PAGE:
Vegetables, yarn, and yarns: all of my passions all in one place.

Saturday, April 9, 2011

Vietnamese Beef Noodles that contain no beef

Welcome to Vietnam month. All April long. The problem I'm having with Vietnam is that it is a country with more prevalent "goofy" ingredients that I do not own and refuse to buy. Oddly, the vegetarian recipes of Vietnam always use more of these ingredients than their meat dishes. Thus, I discovered a Beef Noodle dish (Me Xao) for which I just blatantly replaced beef with oven-baked tofu.

I was still left, despite all my substitutions, with the problem of a lack of two items: fish sauce and oyster sauce. I did some googling though and found that soy sauce can be (albeit poorly) substituted for fish sauce. Oyster sauce, I learned, could be substituted with a mix of soy sauce and stock. Thus, I just omitted both from my version and replaced them with stock and extra soy sauce.

Of course, this could turn out one of two ways: it would either be brilliant or horrendous.

Beefless Beef Noodles
-inspired by this Me Xao recipe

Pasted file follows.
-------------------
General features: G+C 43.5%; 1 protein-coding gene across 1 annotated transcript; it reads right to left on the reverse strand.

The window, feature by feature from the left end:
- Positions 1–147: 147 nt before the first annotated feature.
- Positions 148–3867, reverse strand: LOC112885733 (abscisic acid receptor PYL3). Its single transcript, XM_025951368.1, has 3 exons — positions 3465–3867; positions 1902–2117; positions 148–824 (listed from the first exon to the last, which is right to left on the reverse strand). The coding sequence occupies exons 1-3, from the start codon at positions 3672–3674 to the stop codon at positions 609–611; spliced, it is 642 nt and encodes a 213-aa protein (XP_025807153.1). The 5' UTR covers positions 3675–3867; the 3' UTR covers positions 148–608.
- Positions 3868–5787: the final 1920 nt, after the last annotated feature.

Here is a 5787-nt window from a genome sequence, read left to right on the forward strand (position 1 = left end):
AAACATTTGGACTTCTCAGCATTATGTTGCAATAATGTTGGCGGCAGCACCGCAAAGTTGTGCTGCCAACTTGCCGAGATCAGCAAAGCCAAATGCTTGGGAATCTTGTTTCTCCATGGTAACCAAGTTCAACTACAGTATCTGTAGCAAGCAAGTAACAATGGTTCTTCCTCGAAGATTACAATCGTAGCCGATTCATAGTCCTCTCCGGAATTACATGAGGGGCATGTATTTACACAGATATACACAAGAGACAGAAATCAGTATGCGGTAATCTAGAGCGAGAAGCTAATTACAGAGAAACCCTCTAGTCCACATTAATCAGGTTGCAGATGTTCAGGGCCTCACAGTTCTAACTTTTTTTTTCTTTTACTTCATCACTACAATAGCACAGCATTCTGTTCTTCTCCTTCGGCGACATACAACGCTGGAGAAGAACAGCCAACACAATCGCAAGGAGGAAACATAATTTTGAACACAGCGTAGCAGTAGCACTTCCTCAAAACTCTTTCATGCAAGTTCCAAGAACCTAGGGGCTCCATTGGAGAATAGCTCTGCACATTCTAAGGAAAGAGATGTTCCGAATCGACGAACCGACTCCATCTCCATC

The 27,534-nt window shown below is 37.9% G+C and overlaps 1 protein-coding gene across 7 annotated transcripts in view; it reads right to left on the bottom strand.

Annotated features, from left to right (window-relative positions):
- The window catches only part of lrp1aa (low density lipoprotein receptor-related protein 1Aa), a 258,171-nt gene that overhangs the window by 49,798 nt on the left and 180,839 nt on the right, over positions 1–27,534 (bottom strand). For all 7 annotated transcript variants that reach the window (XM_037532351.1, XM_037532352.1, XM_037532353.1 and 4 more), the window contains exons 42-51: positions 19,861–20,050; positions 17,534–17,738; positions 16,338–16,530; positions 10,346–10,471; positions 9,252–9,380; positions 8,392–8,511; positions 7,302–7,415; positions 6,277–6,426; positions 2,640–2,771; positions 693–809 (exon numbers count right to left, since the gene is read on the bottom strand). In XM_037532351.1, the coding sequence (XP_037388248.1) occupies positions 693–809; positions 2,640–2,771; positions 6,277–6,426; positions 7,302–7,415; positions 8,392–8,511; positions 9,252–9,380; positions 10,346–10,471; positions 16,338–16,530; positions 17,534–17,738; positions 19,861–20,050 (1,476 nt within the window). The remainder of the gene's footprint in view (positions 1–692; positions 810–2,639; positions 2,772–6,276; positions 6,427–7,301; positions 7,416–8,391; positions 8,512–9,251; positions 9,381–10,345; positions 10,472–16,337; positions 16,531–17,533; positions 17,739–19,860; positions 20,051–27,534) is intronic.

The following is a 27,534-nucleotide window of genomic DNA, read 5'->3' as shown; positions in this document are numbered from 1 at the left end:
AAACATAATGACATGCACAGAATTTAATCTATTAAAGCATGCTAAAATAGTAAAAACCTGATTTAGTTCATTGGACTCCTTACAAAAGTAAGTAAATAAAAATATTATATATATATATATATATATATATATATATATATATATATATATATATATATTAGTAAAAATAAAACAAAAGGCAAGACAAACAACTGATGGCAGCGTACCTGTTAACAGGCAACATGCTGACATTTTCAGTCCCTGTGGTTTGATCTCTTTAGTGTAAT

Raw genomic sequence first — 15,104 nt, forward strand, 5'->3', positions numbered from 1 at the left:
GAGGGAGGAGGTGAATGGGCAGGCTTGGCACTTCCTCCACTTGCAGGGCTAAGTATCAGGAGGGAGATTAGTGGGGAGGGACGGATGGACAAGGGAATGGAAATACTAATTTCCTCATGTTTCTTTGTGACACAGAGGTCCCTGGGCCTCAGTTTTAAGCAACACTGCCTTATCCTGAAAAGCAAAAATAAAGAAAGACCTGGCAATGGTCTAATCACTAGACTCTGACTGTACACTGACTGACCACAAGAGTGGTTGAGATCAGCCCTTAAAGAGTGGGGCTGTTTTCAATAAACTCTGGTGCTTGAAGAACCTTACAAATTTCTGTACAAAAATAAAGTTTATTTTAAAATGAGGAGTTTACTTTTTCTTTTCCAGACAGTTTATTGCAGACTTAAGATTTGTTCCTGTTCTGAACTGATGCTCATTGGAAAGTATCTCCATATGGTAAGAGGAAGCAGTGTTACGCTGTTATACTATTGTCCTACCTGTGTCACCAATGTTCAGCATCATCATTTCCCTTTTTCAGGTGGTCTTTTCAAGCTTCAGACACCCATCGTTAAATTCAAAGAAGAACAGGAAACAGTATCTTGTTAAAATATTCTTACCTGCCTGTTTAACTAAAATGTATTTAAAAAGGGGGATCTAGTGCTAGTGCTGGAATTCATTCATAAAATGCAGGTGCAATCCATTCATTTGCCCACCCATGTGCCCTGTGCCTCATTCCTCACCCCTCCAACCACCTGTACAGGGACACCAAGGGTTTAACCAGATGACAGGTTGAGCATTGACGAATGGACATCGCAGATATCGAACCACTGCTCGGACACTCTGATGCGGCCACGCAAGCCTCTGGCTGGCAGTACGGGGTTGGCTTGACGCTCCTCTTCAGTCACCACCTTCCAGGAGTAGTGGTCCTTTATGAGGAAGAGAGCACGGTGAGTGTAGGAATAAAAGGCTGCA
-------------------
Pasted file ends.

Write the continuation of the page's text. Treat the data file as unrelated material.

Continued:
1 package extra firm tofu
drizzle of teriyaki

1 box egg, rice, or pasta noodles

2T oil
2 cloves garlic, minced
2 T sesame seeds
1 bag frozen Asian veggie mix
2 c.  shredded cabbage
1 c. frozen spinach or kale
6 T soy sauce
1 c veggie stock

1. Cook the pasta according to box directions. After a recent sale, my pantry is filled with ronzoni garden delight linguine. I'm quite fond of it. It contains extra veggies and comes in a tricolor arrangement of yellow, red, and green. Whilst the pasta boils, preheat the oven to 350 and slice up the tofu into strips. Lay the strips flat on a baking sheet and sprinkle with allspice and drizzle with teriyaki. Pop in the oven for about 20-30 minutes, flipping halfway through.

2. Heat oil in a large skillet or wok to med-high heat. Add garlic and sesame seeds. Then, add bag of veggies, spinach (or kale, because that's what was in the freezer), and the cabbage. Saute until cabbage is tender. Less that 10 minutes, probably.

3. Add the soy sauce and the stock and heat. Then, add the noodles and stir well, making sure to reheat the noodles.

4. Top noodles with tofu strips and serve.

The force was with me and apparently so was Vietnam because this self-created Vietnamese beefless beef oddity actually tasted fantastic, with the soy and stock flavoring everything with a light, salty flavor. It also formed a nice optional broth at the bottom of the pan, so that people like me, who like a little soup with their noodle, can add extra broth to their bowls for a faux Asian soup and others can just have the noodles and such with no excess liquid.

Sometimes you throw things in a pot and out comes magic. This was one of those times. I really taught that kitchen who was boss and I have Vietnam to thank. Plus, I so love a meal I can eat with chopsticks.

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